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Is Bob Baffert Cheating?

Horse racing article at Knup Sports

 Is Bob Baffert a cheater or just really good at his craft? In regard to horse doping, there is a pattern beginning to develop. A trend that is has news out of the horse barns that trainer Bob Baffert frequents. It is called horse doping. The problem exists because some of his horses have tested positive for use of unapproved or banned drugs that thoroughbred horses can be injected with. We aren’t saying this is a new revelation because it has gone on for almost forever with horses. 

Some History on Horse Doping

This can be traced all the way back to 480 BC when horses were fed human flesh to make them run faster and to be more savage. Back in the day of Roman glory, they used hydromel for chariot races in hopes of better speed and less injury. 

In the United States, it took off in 1933 when betting was made legal. At that time it was estimated that nearly half of all race horses were doped in order to mask injury. This tended to lead to an uptick in injuries. Drugs such as heroin, cocaine, strychnine and caffeine were administered. 

“In general, treatments designed to repair a horse’s injuries and to alleviate its suffering are now often used to get the animal out onto the track to compete – to force the animal, like some punch-drunk fighter, to make just one more round.” –Greg Ferraro

There are plenty of stories but no proof that a runt born horse with a split hoof called Northern Dancer was likely to have been among the Kentucky Derby winners that was doped to mask its many deficiencies. This horse won the Kentucky Derby in 1964 and there are many who can stack up the evidence that it won as a doped horse. 

Bob Baffert’s Issues with Doping

Baffert is a trainer of race horses. To his credit his trained horse American Pharoah won the triple crown in 2015, his horse Justify won the 2018 triple crown Justify. He has won the Kentucky Derby six times, the Preakness Stakes seven, the Belmont Stakes three times and in 2020 tied a record with Authentic with the most wins at the Kentucky Derby. He has a solid base of winning in his career. 

That’s fantastic. But. His recent barrage of finding his horses being doped is concerning. In May of 2020, two of his top horses, Charlatan and Gamine were discovered to have both tested positive for lidocaine. Lidocaine is a numbing agent with legitimate uses to suture wounds or determine a horse’s soundness for competition. Its use is regulated because it can mask lameness in an unsound horse. That is not good. Of course, they fought this ruling and asked for a second test.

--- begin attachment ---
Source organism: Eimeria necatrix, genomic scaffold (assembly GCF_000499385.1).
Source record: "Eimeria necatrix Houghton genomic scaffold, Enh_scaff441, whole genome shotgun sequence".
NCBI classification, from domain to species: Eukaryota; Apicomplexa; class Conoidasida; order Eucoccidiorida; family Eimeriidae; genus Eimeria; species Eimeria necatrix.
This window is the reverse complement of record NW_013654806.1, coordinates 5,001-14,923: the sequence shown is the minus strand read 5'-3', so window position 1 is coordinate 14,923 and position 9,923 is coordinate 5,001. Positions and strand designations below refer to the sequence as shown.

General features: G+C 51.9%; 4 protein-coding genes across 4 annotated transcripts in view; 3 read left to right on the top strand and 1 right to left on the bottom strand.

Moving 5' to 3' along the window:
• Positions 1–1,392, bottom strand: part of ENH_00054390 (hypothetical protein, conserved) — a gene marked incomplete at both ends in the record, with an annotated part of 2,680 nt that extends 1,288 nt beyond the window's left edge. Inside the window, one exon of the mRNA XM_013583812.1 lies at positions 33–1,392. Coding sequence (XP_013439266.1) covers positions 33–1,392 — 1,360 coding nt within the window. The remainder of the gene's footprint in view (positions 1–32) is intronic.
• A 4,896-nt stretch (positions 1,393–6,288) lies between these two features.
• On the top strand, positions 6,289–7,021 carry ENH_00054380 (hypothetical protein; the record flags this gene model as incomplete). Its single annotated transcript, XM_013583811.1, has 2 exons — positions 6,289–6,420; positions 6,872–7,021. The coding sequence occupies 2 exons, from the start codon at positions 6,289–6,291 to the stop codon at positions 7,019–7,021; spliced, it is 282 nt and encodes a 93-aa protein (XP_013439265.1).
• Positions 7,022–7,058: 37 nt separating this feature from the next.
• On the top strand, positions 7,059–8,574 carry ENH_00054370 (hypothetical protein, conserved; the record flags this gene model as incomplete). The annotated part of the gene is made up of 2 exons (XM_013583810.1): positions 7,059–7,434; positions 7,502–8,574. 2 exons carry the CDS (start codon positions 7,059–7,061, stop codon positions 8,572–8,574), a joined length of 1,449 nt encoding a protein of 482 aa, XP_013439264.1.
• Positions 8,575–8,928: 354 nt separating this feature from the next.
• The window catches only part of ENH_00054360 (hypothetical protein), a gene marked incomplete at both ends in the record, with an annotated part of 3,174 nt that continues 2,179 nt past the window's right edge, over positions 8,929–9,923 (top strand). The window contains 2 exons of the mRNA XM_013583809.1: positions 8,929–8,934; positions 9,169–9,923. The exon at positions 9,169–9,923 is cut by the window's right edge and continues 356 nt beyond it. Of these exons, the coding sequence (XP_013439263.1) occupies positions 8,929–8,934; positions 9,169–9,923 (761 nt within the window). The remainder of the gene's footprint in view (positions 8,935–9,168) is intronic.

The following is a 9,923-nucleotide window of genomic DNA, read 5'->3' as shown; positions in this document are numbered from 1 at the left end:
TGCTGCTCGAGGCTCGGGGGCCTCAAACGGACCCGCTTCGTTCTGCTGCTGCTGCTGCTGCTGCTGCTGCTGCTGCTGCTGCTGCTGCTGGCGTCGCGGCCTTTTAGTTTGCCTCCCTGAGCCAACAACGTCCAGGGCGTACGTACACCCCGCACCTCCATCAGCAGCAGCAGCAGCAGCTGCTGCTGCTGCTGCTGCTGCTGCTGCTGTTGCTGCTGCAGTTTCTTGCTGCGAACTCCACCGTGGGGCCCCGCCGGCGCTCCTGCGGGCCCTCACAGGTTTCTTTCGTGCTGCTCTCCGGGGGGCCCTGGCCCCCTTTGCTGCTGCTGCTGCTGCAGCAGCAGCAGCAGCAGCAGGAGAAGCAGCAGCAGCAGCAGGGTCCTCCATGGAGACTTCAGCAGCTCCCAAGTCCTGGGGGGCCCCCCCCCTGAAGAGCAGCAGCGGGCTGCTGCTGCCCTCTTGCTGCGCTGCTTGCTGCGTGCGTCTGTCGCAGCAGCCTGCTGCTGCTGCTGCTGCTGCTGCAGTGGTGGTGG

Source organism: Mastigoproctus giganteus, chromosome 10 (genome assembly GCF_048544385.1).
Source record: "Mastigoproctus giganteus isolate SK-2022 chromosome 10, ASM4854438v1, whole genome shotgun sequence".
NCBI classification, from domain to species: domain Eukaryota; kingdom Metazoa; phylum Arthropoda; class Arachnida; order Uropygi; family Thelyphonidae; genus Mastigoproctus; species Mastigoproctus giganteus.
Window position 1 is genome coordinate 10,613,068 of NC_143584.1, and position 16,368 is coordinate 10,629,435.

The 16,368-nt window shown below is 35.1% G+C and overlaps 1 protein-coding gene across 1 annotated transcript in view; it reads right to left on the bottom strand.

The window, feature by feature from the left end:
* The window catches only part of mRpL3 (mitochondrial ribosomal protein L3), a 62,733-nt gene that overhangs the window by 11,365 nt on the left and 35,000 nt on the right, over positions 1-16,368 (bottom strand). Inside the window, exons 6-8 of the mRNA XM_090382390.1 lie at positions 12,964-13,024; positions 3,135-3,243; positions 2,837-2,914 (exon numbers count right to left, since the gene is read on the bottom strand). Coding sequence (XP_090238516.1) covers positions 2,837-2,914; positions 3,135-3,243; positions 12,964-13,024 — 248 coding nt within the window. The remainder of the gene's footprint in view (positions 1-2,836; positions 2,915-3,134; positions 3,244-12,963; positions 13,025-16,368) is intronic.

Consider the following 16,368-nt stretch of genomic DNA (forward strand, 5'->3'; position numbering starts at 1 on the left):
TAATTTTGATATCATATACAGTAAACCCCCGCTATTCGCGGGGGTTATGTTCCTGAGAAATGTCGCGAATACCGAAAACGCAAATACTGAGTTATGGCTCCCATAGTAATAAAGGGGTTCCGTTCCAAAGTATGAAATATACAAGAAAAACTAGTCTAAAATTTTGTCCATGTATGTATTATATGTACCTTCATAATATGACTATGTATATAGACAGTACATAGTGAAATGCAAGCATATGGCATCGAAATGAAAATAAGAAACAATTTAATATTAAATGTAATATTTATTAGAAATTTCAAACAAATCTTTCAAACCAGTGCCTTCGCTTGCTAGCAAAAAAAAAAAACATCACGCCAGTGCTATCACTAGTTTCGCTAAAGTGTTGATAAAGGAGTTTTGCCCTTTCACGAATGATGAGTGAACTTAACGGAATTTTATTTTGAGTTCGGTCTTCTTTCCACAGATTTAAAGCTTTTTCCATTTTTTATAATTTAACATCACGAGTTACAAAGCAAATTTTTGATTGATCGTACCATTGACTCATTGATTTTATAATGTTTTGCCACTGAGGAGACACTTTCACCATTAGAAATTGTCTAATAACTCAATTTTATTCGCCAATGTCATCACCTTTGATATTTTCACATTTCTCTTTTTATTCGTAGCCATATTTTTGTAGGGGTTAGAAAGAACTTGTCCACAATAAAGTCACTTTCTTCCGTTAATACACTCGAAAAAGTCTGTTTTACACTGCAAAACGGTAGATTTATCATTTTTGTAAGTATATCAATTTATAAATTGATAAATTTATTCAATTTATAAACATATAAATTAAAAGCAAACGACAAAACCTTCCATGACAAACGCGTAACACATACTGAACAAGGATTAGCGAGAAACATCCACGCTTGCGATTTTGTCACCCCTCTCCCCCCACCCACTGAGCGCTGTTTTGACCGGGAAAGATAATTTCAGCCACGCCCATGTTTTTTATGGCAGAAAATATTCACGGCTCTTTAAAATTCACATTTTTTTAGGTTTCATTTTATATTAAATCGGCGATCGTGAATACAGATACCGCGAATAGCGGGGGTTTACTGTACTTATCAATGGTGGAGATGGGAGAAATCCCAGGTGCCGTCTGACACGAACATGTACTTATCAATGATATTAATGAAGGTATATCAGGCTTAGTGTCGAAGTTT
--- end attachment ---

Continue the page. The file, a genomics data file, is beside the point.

The Arkansas Racing Commission suspended the Hall of Fame trainer for 15 days to run from August 1 to August 15th. Charlatan will have to give up the victory of the Arkansas Derby and any money earned.  Gamine, winner of the Acorn Stakes, will forfeit money and victory at Oaklawn Park. 

Now, in October 2020, Bob Baffert has been accused again of doping that stems back to eat Churchill Downs. In late September, the House passed a anti doping bill that hopes to get a handle on this issue. 

“The House bill would empower an independent Horseracing Integrity and Safety Authority to set uniform, national standards for medication, track safety and testing of horses for performance-enhancing drugs, or PEDs.”

Another incident came up at DelMar in mid July as one of his horses tested positive for dextrorphan. That drug is similar to a cough suppressant that is on the banned list of drugs. This just adds to the growing list of allegations against Baffert. 

Bob Baffert’s Attorney Speaks

Craig Robertson, attorney for horse trainer Bob Baffert, had this to say about charges against his client:  

First, the thresholds for many lawful medications such as betamethasone are way too low,” Robertson said. “A picogram is a trillionth of a gram.  27 picograms is a minuscule amount that would not affect a thousand-pound animal.  The regulations governing racing must be ones that are related to pharmacology in a horse as opposed to how sensitive labs can test. Second, trainers and veterinarians must be able to rely on guidelines given them by racing officials. If they are told by regulators that a medication will clear a horses system in 14 days, they must be able to rely on that information.”

The Baffert Hate

Some in the thoroughbred racing industry don’t like Bob Baffert and that can be from a myriad of reasons such as he talked bad to them, slept with their wife, or maybe they are jealous of his winning. No matter, there are people that hope he fails. This horse blog is very blunt about Baffert feeling like he is bigger than the industry. 

Rival trainer Mick Ruis, “The chickens are coming home to roost.”

Did Baffert Cheat? 

Generally, in my opinion and not based on facts, they probably all do. We have found out through history that many of the best in their sport found a way to circumvent the rules and were able to perform at a higher level.

On the other side, some are just very good at their craft and can become great without outside help in the world of sports. 


But it certainly is suspicious!


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